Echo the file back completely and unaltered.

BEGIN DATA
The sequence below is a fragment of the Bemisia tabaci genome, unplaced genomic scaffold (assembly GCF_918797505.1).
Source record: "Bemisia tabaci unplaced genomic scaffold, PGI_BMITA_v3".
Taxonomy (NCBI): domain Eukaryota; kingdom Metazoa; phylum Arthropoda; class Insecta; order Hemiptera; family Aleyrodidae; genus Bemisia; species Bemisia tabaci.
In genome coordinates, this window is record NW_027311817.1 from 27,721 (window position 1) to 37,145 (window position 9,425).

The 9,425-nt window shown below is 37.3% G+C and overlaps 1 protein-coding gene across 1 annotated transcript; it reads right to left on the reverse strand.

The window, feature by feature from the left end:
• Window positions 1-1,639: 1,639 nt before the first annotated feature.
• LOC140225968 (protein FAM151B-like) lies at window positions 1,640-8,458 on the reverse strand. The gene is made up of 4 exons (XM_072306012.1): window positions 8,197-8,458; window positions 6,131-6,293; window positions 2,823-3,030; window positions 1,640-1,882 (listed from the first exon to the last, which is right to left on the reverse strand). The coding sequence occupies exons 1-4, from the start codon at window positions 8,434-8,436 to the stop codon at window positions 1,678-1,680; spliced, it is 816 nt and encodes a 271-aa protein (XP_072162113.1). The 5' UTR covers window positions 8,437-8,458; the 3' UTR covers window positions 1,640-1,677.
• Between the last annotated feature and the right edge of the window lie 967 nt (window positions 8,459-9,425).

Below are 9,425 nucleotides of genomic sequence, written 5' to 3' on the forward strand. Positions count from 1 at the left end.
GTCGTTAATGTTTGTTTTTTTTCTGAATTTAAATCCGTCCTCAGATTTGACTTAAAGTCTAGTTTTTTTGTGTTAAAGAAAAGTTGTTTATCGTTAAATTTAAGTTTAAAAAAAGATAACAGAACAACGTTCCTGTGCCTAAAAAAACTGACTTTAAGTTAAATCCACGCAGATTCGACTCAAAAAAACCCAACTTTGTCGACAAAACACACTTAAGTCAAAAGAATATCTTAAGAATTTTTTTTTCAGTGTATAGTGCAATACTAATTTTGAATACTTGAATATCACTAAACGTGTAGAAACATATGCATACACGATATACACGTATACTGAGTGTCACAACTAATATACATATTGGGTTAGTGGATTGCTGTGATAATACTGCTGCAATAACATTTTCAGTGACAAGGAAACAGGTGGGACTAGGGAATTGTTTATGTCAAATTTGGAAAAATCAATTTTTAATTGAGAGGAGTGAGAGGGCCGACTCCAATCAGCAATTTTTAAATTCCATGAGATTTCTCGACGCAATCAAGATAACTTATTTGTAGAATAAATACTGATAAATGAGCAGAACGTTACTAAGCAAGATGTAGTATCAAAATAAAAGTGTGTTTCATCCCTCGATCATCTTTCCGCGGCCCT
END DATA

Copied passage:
The sequence below is a fragment of the Bemisia tabaci genome, unplaced genomic scaffold (assembly GCF_918797505.1).
Source record: "Bemisia tabaci unplaced genomic scaffold, PGI_BMITA_v3".
Taxonomy (NCBI): domain Eukaryota; kingdom Metazoa; phylum Arthropoda; class Insecta; order Hemiptera; family Aleyrodidae; genus Bemisia; species Bemisia tabaci.
In genome coordinates, this window is record NW_027311817.1 from 27,721 (window position 1) to 37,145 (window position 9,425).

The 9,425-nt window shown below is 37.3% G+C and overlaps 1 protein-coding gene across 1 annotated transcript; it reads right to left on the reverse strand.

The window, feature by feature from the left end:
• Window positions 1-1,639: 1,639 nt before the first annotated feature.
• LOC140225968 (protein FAM151B-like) lies at window positions 1,640-8,458 on the reverse strand. The gene is made up of 4 exons (XM_072306012.1): window positions 8,197-8,458; window positions 6,131-6,293; window positions 2,823-3,030; window positions 1,640-1,882 (listed from the first exon to the last, which is right to left on the reverse strand). The coding sequence occupies exons 1-4, from the start codon at window positions 8,434-8,436 to the stop codon at window positions 1,678-1,680; spliced, it is 816 nt and encodes a 271-aa protein (XP_072162113.1). The 5' UTR covers window positions 8,437-8,458; the 3' UTR covers window positions 1,640-1,677.
• Between the last annotated feature and the right edge of the window lie 967 nt (window positions 8,459-9,425).

Below are 9,425 nucleotides of genomic sequence, written 5' to 3' on the forward strand. Positions count from 1 at the left end.
GTCGTTAATGTTTGTTTTTTTTCTGAATTTAAATCCGTCCTCAGATTTGACTTAAAGTCTAGTTTTTTTGTGTTAAAGAAAAGTTGTTTATCGTTAAATTTAAGTTTAAAAAAAGATAACAGAACAACGTTCCTGTGCCTAAAAAAACTGACTTTAAGTTAAATCCACGCAGATTCGACTCAAAAAAACCCAACTTTGTCGACAAAACACACTTAAGTCAAAAGAATATCTTAAGAATTTTTTTTTCAGTGTATAGTGCAATACTAATTTTGAATACTTGAATATCACTAAACGTGTAGAAACATATGCATACACGATATACACGTATACTGAGTGTCACAACTAATATACATATTGGGTTAGTGGATTGCTGTGATAATACTGCTGCAATAACATTTTCAGTGACAAGGAAACAGGTGGGACTAGGGAATTGTTTATGTCAAATTTGGAAAAATCAATTTTTAATTGAGAGGAGTGAGAGGGCCGACTCCAATCAGCAATTTTTAAATTCCATGAGATTTCTCGACGCAATCAAGATAACTTATTTGTAGAATAAATACTGATAAATGAGCAGAACGTTACTAAGCAAGATGTAGTATCAAAATAAAAGTGTGTTTCATCCCTCGATCATCTTTCCGCGGCCCT